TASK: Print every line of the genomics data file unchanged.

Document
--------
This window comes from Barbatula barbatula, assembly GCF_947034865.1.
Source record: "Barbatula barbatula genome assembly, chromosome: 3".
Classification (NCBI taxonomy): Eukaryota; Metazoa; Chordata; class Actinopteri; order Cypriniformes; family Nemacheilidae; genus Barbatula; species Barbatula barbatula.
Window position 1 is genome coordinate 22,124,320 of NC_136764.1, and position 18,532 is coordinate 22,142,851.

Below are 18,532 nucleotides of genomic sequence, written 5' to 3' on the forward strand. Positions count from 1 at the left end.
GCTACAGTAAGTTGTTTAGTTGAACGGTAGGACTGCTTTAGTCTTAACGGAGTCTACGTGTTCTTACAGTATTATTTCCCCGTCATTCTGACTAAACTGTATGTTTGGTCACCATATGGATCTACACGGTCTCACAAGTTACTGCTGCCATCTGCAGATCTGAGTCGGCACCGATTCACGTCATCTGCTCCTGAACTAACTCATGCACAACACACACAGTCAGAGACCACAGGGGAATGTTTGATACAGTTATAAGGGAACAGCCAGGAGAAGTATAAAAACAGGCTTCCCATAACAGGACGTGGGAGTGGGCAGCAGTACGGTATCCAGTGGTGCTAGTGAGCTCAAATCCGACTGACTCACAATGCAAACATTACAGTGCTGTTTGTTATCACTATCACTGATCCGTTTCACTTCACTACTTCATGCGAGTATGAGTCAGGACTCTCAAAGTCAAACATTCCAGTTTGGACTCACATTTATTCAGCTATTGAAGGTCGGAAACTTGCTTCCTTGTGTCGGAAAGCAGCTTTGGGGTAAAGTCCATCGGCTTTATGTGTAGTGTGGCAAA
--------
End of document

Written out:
This window comes from Barbatula barbatula, assembly GCF_947034865.1.
Source record: "Barbatula barbatula genome assembly, chromosome: 3".
Classification (NCBI taxonomy): Eukaryota; Metazoa; Chordata; class Actinopteri; order Cypriniformes; family Nemacheilidae; genus Barbatula; species Barbatula barbatula.
Window position 1 is genome coordinate 22,124,320 of NC_136764.1, and position 18,532 is coordinate 22,142,851.

Below are 18,532 nucleotides of genomic sequence, written 5' to 3' on the forward strand. Positions count from 1 at the left end.
GCTACAGTAAGTTGTTTAGTTGAACGGTAGGACTGCTTTAGTCTTAACGGAGTCTACGTGTTCTTACAGTATTATTTCCCCGTCATTCTGACTAAACTGTATGTTTGGTCACCATATGGATCTACACGGTCTCACAAGTTACTGCTGCCATCTGCAGATCTGAGTCGGCACCGATTCACGTCATCTGCTCCTGAACTAACTCATGCACAACACACACAGTCAGAGACCACAGGGGAATGTTTGATACAGTTATAAGGGAACAGCCAGGAGAAGTATAAAAACAGGCTTCCCATAACAGGACGTGGGAGTGGGCAGCAGTACGGTATCCAGTGGTGCTAGTGAGCTCAAATCCGACTGACTCACAATGCAAACATTACAGTGCTGTTTGTTATCACTATCACTGATCCGTTTCACTTCACTACTTCATGCGAGTATGAGTCAGGACTCTCAAAGTCAAACATTCCAGTTTGGACTCACATTTATTCAGCTATTGAAGGTCGGAAACTTGCTTCCTTGTGTCGGAAAGCAGCTTTGGGGTAAAGTCCATCGGCTTTATGTGTAGTGTGGCAAA